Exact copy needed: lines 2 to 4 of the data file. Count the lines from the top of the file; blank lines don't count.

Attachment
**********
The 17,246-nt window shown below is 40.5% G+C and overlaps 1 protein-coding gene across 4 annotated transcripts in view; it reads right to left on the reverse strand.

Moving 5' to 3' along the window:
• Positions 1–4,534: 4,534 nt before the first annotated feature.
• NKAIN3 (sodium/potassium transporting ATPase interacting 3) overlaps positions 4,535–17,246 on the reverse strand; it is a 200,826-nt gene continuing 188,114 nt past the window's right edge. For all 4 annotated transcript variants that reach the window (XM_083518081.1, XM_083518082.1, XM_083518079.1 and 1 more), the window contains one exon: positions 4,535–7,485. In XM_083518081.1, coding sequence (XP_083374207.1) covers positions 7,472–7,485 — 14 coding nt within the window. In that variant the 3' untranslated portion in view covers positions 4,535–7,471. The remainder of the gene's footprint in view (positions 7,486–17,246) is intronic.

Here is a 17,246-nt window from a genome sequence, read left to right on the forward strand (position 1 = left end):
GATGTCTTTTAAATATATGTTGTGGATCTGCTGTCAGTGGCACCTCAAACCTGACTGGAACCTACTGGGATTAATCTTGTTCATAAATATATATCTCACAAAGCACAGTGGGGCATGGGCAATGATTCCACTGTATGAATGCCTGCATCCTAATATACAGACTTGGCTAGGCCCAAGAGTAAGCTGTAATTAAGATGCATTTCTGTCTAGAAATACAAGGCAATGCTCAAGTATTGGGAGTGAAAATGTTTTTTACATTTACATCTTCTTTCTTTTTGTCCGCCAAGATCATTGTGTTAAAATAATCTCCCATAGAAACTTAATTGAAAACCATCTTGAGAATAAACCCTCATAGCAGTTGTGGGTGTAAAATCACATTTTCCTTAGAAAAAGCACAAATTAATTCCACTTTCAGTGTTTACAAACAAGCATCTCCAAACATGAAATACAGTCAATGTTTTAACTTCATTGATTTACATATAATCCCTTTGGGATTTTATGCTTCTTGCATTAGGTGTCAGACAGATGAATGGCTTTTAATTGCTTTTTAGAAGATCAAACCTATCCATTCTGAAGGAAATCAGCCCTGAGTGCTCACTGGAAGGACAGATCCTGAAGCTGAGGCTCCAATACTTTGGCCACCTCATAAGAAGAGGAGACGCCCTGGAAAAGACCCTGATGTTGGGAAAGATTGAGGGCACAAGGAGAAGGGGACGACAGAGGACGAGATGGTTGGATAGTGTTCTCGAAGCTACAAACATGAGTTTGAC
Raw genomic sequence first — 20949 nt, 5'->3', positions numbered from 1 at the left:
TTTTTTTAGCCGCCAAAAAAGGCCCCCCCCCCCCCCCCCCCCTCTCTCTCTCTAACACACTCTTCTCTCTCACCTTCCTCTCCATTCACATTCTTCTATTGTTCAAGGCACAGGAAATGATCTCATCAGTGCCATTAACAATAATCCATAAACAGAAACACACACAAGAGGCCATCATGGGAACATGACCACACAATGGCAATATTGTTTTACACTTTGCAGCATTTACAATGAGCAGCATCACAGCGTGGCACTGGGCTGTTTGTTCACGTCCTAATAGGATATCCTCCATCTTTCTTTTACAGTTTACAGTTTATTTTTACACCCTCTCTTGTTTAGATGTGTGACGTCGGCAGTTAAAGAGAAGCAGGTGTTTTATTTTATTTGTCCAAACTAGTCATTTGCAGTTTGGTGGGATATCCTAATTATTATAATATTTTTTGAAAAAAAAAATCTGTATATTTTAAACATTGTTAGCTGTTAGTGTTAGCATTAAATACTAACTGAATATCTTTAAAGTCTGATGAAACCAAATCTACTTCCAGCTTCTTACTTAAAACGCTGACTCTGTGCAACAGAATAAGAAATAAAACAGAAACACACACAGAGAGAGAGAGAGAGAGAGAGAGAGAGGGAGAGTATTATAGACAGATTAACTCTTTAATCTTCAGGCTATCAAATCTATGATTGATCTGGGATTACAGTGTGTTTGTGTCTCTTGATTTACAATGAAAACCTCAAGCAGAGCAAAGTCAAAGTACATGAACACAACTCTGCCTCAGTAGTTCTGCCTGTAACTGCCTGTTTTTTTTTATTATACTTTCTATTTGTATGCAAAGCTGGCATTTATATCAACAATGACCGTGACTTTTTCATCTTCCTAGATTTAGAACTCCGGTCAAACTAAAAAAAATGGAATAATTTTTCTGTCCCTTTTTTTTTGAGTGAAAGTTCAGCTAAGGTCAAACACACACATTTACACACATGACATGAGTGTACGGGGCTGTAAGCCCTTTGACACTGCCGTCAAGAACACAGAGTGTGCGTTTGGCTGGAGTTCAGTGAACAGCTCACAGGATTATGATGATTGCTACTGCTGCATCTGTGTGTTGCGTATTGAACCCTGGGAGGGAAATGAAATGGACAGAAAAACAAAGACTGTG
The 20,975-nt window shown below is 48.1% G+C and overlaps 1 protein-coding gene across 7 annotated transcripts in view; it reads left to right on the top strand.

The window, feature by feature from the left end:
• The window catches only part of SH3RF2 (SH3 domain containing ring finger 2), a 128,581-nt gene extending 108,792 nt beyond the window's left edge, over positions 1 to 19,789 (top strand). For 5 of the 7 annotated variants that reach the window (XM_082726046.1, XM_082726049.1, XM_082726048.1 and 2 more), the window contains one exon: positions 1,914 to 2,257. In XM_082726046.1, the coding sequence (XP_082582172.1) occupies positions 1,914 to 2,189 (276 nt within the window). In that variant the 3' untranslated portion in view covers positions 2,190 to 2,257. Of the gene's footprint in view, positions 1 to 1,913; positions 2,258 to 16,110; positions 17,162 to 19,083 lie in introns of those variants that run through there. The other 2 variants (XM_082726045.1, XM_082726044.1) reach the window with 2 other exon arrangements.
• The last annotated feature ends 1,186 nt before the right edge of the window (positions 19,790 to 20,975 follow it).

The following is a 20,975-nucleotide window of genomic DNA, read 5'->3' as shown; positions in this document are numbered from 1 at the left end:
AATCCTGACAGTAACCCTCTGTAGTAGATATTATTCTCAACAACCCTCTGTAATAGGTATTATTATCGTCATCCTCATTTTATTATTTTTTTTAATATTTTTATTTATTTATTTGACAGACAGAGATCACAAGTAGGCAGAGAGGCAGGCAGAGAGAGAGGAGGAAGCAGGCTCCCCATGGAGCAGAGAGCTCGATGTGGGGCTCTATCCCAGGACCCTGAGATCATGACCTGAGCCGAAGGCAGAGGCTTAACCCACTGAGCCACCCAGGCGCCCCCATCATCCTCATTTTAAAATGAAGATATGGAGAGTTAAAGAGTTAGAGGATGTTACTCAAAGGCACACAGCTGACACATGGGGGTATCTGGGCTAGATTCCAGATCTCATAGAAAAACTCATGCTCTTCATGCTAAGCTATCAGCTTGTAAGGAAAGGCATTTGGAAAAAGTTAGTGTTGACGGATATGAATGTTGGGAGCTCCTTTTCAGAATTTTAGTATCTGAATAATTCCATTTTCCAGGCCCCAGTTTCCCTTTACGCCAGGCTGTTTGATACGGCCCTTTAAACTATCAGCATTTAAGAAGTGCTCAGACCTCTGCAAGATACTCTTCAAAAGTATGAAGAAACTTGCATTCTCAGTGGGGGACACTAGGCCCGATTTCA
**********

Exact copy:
Moving 5' to 3' along the window:
• Positions 1–4,534: 4,534 nt before the first annotated feature.
• NKAIN3 (sodium/potassium transporting ATPase interacting 3) overlaps positions 4,535–17,246 on the reverse strand; it is a 200,826-nt gene continuing 188,114 nt past the window's right edge. For all 4 annotated transcript variants that reach the window (XM_083518081.1, XM_083518082.1, XM_083518079.1 and 1 more), the window contains one exon: positions 4,535–7,485. In XM_083518081.1, coding sequence (XP_083374207.1) covers positions 7,472–7,485 — 14 coding nt within the window. In that variant the 3' untranslated portion in view covers positions 4,535–7,471. The remainder of the gene's footprint in view (positions 7,486–17,246) is intronic.